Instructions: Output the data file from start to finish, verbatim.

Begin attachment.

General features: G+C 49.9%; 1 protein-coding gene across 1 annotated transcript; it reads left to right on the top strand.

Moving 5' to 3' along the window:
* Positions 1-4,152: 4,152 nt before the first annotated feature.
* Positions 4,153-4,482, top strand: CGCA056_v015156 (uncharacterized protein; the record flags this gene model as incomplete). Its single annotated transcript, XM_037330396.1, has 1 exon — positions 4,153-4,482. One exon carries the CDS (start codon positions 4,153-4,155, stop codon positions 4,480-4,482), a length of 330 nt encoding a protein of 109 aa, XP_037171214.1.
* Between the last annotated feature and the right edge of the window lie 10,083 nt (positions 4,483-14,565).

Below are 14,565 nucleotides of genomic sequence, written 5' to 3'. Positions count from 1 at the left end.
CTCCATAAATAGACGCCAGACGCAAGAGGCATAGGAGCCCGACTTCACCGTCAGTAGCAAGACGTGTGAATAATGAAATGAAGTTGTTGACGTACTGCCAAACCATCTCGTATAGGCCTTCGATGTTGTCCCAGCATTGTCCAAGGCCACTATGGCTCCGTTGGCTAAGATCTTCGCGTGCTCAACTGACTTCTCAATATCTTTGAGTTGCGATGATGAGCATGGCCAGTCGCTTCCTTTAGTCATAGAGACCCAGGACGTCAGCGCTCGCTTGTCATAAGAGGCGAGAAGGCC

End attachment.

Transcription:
General features: G+C 49.9%; 1 protein-coding gene across 1 annotated transcript; it reads left to right on the top strand.

Moving 5' to 3' along the window:
* Positions 1-4,152: 4,152 nt before the first annotated feature.
* Positions 4,153-4,482, top strand: CGCA056_v015156 (uncharacterized protein; the record flags this gene model as incomplete). Its single annotated transcript, XM_037330396.1, has 1 exon — positions 4,153-4,482. One exon carries the CDS (start codon positions 4,153-4,155, stop codon positions 4,480-4,482), a length of 330 nt encoding a protein of 109 aa, XP_037171214.1.
* Between the last annotated feature and the right edge of the window lie 10,083 nt (positions 4,483-14,565).

Below are 14,565 nucleotides of genomic sequence, written 5' to 3'. Positions count from 1 at the left end.
CTCCATAAATAGACGCCAGACGCAAGAGGCATAGGAGCCCGACTTCACCGTCAGTAGCAAGACGTGTGAATAATGAAATGAAGTTGTTGACGTACTGCCAAACCATCTCGTATAGGCCTTCGATGTTGTCCCAGCATTGTCCAAGGCCACTATGGCTCCGTTGGCTAAGATCTTCGCGTGCTCAACTGACTTCTCAATATCTTTGAGTTGCGATGATGAGCATGGCCAGTCGCTTCCTTTAGTCATAGAGACCCAGGACGTCAGCGCTCGCTTGTCATAAGAGGCGAGAAGGCC